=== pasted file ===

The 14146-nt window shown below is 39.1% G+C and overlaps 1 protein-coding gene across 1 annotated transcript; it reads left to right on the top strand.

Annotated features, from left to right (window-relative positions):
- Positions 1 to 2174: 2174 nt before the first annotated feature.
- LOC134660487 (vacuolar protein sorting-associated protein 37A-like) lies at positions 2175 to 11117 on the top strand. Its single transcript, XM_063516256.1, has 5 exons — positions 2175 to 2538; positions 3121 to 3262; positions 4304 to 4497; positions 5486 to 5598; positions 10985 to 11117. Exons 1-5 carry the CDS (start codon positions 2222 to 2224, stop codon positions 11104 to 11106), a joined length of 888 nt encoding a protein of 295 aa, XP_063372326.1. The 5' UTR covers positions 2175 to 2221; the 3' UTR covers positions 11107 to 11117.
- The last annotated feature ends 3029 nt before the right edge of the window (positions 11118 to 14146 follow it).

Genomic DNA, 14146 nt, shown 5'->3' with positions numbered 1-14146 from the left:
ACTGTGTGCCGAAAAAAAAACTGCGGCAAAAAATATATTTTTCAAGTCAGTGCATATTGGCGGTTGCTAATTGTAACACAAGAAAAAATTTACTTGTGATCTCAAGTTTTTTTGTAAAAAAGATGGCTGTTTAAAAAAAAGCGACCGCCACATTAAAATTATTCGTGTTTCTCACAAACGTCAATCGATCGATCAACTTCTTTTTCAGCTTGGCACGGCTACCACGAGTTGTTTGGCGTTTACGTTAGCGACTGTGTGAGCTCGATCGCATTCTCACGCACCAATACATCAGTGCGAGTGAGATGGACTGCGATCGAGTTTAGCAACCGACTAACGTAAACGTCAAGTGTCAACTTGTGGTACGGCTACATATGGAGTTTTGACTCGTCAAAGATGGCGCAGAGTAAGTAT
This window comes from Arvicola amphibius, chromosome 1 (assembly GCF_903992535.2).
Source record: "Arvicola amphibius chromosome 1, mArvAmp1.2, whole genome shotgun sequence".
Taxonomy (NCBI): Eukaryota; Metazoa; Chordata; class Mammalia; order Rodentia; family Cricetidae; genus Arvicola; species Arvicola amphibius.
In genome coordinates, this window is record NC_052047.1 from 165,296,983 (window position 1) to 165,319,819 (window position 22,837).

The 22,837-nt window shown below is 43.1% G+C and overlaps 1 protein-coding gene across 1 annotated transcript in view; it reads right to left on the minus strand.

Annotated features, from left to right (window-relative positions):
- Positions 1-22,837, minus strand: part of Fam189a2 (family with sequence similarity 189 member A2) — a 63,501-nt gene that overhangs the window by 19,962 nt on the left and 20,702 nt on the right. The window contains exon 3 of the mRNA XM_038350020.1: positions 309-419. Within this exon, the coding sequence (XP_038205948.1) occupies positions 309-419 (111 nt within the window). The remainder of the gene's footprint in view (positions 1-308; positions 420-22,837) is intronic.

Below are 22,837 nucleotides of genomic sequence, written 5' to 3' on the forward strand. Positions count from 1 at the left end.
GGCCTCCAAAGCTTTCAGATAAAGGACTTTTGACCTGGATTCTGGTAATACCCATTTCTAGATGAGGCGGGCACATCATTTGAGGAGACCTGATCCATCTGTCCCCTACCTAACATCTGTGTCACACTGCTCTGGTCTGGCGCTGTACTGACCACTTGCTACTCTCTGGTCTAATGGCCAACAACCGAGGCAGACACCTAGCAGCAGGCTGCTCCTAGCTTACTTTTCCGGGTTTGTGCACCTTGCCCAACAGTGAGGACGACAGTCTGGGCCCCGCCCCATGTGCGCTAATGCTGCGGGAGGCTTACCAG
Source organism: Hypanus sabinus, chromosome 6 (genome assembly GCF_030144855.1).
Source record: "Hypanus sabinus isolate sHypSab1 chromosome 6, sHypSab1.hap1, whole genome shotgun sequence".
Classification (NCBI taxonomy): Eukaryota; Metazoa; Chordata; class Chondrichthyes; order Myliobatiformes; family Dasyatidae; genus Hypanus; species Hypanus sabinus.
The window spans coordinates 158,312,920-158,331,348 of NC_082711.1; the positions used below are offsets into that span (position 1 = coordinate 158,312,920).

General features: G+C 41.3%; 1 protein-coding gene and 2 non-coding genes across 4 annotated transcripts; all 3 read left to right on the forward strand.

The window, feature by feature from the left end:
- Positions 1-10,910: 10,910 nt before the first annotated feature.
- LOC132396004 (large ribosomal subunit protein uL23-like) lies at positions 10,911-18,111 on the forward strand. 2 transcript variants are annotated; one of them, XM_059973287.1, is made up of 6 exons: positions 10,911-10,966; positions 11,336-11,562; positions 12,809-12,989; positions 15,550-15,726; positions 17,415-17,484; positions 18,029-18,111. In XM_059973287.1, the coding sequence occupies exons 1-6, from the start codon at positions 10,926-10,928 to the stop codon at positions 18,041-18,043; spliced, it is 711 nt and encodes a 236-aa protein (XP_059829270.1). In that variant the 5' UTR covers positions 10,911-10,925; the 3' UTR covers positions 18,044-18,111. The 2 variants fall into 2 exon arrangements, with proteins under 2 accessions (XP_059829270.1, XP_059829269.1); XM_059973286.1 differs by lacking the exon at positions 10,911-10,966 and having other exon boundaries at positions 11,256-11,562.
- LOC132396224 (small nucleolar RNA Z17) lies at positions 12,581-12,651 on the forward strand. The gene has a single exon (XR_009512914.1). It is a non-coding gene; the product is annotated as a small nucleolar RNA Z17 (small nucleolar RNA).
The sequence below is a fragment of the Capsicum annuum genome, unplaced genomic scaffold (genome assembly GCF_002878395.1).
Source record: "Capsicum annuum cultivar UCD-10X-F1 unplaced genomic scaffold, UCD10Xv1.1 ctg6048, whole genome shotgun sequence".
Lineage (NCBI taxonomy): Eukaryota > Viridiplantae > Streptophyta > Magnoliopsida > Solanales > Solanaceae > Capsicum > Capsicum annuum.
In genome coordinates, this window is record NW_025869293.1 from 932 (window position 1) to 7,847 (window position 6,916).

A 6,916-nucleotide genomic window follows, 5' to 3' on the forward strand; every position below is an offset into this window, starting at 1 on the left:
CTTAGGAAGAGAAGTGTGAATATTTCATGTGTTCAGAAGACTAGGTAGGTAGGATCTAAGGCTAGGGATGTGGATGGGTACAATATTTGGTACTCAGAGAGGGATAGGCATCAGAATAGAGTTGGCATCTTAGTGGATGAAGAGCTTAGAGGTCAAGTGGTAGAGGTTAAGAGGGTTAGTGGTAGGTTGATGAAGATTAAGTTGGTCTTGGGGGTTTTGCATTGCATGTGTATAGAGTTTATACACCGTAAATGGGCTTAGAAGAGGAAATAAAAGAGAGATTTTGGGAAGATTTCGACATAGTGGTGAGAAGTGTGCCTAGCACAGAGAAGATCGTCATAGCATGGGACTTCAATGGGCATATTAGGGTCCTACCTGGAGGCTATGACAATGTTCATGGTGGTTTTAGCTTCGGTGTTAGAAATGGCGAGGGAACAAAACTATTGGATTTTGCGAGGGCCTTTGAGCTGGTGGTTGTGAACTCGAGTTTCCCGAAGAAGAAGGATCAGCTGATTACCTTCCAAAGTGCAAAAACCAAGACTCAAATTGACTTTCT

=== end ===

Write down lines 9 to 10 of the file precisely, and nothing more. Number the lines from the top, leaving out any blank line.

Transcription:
Source record: "Arvicola amphibius chromosome 1, mArvAmp1.2, whole genome shotgun sequence".
Taxonomy (NCBI): Eukaryota; Metazoa; Chordata; class Mammalia; order Rodentia; family Cricetidae; genus Arvicola; species Arvicola amphibius.